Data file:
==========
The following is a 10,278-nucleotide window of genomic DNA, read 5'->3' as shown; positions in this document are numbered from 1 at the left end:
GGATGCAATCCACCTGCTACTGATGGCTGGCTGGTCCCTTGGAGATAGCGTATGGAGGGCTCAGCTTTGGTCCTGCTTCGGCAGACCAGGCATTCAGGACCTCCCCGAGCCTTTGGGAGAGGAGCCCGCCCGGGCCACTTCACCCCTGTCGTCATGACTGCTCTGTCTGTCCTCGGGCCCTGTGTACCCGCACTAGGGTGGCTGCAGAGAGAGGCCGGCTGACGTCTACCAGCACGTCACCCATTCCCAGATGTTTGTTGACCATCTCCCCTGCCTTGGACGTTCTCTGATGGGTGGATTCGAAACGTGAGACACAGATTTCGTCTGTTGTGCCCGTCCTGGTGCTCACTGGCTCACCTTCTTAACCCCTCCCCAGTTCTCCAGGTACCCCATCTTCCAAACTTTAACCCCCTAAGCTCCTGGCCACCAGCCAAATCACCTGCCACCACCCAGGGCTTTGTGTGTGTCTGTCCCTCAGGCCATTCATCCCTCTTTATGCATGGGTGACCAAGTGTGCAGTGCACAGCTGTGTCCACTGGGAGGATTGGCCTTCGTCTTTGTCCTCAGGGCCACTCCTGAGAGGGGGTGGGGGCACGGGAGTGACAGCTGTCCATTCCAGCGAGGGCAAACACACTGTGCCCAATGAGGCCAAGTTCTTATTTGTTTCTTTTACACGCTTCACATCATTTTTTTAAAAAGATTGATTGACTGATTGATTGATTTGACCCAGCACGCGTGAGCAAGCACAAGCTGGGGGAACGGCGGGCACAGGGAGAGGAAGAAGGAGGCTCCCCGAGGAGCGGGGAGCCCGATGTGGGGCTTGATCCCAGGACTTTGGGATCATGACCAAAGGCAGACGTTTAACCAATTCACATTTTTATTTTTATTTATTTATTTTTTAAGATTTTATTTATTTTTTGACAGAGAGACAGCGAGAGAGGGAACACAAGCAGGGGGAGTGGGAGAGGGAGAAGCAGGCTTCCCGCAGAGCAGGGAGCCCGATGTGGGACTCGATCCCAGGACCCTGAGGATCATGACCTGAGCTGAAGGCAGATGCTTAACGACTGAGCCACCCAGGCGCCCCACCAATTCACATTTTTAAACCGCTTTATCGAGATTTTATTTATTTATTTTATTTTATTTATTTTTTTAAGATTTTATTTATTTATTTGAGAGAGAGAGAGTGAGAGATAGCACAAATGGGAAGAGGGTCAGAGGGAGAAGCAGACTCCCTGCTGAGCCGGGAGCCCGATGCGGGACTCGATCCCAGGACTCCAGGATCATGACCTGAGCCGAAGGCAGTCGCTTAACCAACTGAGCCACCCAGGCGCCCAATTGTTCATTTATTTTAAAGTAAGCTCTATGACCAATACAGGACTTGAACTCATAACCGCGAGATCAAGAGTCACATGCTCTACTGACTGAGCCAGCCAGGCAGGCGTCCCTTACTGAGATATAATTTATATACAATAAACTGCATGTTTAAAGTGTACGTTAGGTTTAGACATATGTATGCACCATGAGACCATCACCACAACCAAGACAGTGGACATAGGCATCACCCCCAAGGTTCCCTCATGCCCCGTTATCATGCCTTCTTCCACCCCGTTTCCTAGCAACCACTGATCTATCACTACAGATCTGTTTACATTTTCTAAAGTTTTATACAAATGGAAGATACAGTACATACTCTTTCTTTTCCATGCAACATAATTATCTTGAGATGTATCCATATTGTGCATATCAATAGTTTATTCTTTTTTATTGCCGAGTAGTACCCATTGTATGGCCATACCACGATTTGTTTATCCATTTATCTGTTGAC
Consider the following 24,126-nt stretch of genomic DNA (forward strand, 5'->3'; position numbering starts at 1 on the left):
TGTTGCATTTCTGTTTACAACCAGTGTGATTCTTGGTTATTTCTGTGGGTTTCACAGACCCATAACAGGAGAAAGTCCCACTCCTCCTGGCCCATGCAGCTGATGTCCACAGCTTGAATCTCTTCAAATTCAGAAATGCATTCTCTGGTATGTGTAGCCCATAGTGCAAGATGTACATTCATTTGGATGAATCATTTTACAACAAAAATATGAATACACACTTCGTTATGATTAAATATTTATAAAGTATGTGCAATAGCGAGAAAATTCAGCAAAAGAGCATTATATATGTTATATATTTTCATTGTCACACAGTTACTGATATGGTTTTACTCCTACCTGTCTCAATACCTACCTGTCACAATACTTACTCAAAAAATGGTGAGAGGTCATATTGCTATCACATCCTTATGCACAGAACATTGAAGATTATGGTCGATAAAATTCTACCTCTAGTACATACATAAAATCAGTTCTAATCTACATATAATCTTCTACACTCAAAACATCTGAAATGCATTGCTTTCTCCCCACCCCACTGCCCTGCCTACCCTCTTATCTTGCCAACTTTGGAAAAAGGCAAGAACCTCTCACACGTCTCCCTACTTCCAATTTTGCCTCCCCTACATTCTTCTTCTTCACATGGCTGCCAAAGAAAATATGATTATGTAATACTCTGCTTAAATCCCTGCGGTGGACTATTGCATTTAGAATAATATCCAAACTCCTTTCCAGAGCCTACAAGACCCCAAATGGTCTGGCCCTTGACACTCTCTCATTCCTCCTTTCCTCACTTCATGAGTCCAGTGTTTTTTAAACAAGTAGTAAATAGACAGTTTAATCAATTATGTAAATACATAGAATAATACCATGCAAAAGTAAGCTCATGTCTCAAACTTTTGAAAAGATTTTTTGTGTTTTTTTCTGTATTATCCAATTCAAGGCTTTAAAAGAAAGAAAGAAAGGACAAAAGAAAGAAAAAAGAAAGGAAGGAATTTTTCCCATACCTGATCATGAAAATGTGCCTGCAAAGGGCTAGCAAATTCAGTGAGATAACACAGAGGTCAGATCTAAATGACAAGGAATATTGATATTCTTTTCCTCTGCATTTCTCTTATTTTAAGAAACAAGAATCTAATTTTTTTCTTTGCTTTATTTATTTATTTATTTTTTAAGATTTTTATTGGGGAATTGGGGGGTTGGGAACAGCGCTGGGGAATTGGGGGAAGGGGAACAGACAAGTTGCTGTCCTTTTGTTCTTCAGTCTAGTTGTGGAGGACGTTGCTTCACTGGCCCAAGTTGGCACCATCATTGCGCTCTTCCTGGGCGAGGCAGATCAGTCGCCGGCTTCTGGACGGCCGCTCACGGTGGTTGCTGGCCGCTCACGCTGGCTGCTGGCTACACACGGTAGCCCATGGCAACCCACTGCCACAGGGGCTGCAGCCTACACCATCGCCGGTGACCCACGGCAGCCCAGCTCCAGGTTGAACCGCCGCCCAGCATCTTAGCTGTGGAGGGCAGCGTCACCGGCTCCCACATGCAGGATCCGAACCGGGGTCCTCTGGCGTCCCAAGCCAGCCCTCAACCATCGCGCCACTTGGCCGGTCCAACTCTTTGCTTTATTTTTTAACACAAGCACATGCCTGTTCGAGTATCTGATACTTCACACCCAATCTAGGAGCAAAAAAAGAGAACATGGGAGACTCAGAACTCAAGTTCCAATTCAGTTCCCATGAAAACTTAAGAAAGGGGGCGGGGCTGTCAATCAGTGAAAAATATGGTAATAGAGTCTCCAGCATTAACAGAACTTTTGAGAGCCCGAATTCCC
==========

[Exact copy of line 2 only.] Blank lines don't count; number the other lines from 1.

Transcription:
GGATGCAATCCACCTGCTACTGATGGCTGGCTGGTCCCTTGGAGATAGCGTATGGAGGGCTCAGCTTTGGTCCTGCTTCGGCAGACCAGGCATTCAGGACCTCCCCGAGCCTTTGGGAGAGGAGCCCGCCCGGGCCACTTCACCCCTGTCGTCATGACTGCTCTGTCTGTCCTCGGGCCCTGTGTACCCGCACTAGGGTGGCTGCAGAGAGAGGCCGGCTGACGTCTACCAGCACGTCACCCATTCCCAGATGTTTGTTGACCATCTCCCCTGCCTTGGACGTTCTCTGATGGGTGGATTCGAAACGTGAGACACAGATTTCGTCTGTTGTGCCCGTCCTGGTGCTCACTGGCTCACCTTCTTAACCCCTCCCCAGTTCTCCAGGTACCCCATCTTCCAAACTTTAACCCCCTAAGCTCCTGGCCACCAGCCAAATCACCTGCCACCACCCAGGGCTTTGTGTGTGTCTGTCCCTCAGGCCATTCATCCCTCTTTATGCATGGGTGACCAAGTGTGCAGTGCACAGCTGTGTCCACTGGGAGGATTGGCCTTCGTCTTTGTCCTCAGGGCCACTCCTGAGAGGGGGTGGGGGCACGGGAGTGACAGCTGTCCATTCCAGCGAGGGCAAACACACTGTGCCCAATGAGGCCAAGTTCTTATTTGTTTCTTTTACACGCTTCACATCATTTTTTTAAAAAGATTGATTGACTGATTGATTGATTTGACCCAGCACGCGTGAGCAAGCACAAGCTGGGGGAACGGCGGGCACAGGGAGAGGAAGAAGGAGGCTCCCCGAGGAGCGGGGAGCCCGATGTGGGGCTTGATCCCAGGACTTTGGGATCATGACCAAAGGCAGACGTTTAACCAATTCACATTTTTATTTTTATTTATTTATTTTTTAAGATTTTATTTATTTTTTGACAGAGAGACAGCGAGAGAGGGAACACAAGCAGGGGGAGTGGGAGAGGGAGAAGCAGGCTTCCCGCAGAGCAGGGAGCCCGATGTGGGACTCGATCCCAGGACCCTGAGGATCATGACCTGAGCTGAAGGCAGATGCTTAACGACTGAGCCACCCAGGCGCCCCACCAATTCACATTTTTAAACCGCTTTATCGAGATTTTATTTATTTATTTTATTTTATTTATTTTTTTAAGATTTTATTTATTTATTTGAGAGAGAGAGAGTGAGAGATAGCACAAATGGGAAGAGGGTCAGAGGGAGAAGCAGACTCCCTGCTGAGCCGGGAGCCCGATGCGGGACTCGATCCCAGGACTCCAGGATCATGACCTGAGCCGAAGGCAGTCGCTTAACCAACTGAGCCACCCAGGCGCCCAATTGTTCATTTATTTTAAAGTAAGCTCTATGACCAATACAGGACTTGAACTCATAACCGCGAGATCAAGAGTCACATGCTCTACTGACTGAGCCAGCCAGGCAGGCGTCCCTTACTGAGATATAATTTATATACAATAAACTGCATGTTTAAAGTGTACGTTAGGTTTAGACATATGTATGCACCATGAGACCATCACCACAACCAAGACAGTGGACATAGGCATCACCCCCAAGGTTCCCTCATGCCCCGTTATCATGCCTTCTTCCACCCCGTTTCCTAGCAACCACTGATCTATCACTACAGATCTGTTTACATTTTCTAAAGTTTTATACAAATGGAAGATACAGTACATACTCTTTCTTTTCCATGCAACATAATTATCTTGAGATGTATCCATATTGTGCATATCAATAGTTTATTCTTTTTTATTGCCGAGTAGTACCCATTGTATGGCCATACCACGATTTGTTTATCCATTTATCTGTTGAC